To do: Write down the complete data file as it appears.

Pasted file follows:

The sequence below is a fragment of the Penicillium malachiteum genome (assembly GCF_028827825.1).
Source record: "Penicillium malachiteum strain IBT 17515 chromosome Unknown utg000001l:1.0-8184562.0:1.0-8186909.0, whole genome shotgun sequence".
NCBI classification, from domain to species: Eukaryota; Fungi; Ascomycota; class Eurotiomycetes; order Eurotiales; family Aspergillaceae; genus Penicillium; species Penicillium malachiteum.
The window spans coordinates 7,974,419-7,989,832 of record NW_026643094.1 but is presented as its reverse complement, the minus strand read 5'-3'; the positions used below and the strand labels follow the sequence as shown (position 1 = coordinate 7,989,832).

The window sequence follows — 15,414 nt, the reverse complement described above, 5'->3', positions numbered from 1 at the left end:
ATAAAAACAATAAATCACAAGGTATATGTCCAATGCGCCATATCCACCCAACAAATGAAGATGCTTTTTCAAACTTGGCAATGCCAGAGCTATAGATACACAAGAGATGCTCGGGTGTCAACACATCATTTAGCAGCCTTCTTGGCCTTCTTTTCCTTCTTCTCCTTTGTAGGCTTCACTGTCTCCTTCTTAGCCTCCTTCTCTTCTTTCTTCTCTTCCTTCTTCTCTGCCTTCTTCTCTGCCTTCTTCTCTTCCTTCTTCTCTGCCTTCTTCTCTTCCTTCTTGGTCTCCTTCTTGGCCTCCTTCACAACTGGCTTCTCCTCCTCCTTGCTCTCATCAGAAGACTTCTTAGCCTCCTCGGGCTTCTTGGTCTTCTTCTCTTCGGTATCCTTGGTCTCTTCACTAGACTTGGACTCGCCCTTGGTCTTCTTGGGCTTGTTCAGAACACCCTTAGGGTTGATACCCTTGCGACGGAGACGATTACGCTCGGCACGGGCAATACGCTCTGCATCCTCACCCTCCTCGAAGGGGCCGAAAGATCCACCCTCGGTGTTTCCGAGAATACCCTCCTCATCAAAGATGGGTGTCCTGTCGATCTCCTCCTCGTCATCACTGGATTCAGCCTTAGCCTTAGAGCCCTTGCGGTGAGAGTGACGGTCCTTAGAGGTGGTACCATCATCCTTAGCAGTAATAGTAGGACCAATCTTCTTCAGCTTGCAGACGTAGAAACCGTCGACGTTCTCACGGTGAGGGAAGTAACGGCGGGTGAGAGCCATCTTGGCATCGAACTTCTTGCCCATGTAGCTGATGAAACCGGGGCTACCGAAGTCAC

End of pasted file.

The sequence below is a fragment of the Penicillium malachiteum genome (assembly GCF_028827825.1).
Source record: "Penicillium malachiteum strain IBT 17515 chromosome Unknown utg000001l:1.0-8184562.0:1.0-8186909.0, whole genome shotgun sequence".
NCBI classification, from domain to species: Eukaryota; Fungi; Ascomycota; class Eurotiomycetes; order Eurotiales; family Aspergillaceae; genus Penicillium; species Penicillium malachiteum.
The window spans coordinates 7,974,419-7,989,832 of record NW_026643094.1 but is presented as its reverse complement, the minus strand read 5'-3'; the positions used below and the strand labels follow the sequence as shown (position 1 = coordinate 7,989,832).

The window sequence follows — 15,414 nt, the reverse complement described above, 5'->3', positions numbered from 1 at the left end:
ATAAAAACAATAAATCACAAGGTATATGTCCAATGCGCCATATCCACCCAACAAATGAAGATGCTTTTTCAAACTTGGCAATGCCAGAGCTATAGATACACAAGAGATGCTCGGGTGTCAACACATCATTTAGCAGCCTTCTTGGCCTTCTTTTCCTTCTTCTCCTTTGTAGGCTTCACTGTCTCCTTCTTAGCCTCCTTCTCTTCTTTCTTCTCTTCCTTCTTCTCTGCCTTCTTCTCTGCCTTCTTCTCTTCCTTCTTCTCTGCCTTCTTCTCTTCCTTCTTGGTCTCCTTCTTGGCCTCCTTCACAACTGGCTTCTCCTCCTCCTTGCTCTCATCAGAAGACTTCTTAGCCTCCTCGGGCTTCTTGGTCTTCTTCTCTTCGGTATCCTTGGTCTCTTCACTAGACTTGGACTCGCCCTTGGTCTTCTTGGGCTTGTTCAGAACACCCTTAGGGTTGATACCCTTGCGACGGAGACGATTACGCTCGGCACGGGCAATACGCTCTGCATCCTCACCCTCCTCGAAGGGGCCGAAAGATCCACCCTCGGTGTTTCCGAGAATACCCTCCTCATCAAAGATGGGTGTCCTGTCGATCTCCTCCTCGTCATCACTGGATTCAGCCTTAGCCTTAGAGCCCTTGCGGTGAGAGTGACGGTCCTTAGAGGTGGTACCATCATCCTTAGCAGTAATAGTAGGACCAATCTTCTTCAGCTTGCAGACGTAGAAACCGTCGACGTTCTCACGGTGAGGGAAGTAACGGCGGGTGAGAGCCATCTTGGCATCGAACTTCTTGCCCATGTAGCTGATGAAACCGGGGCTACCGAAGTCAC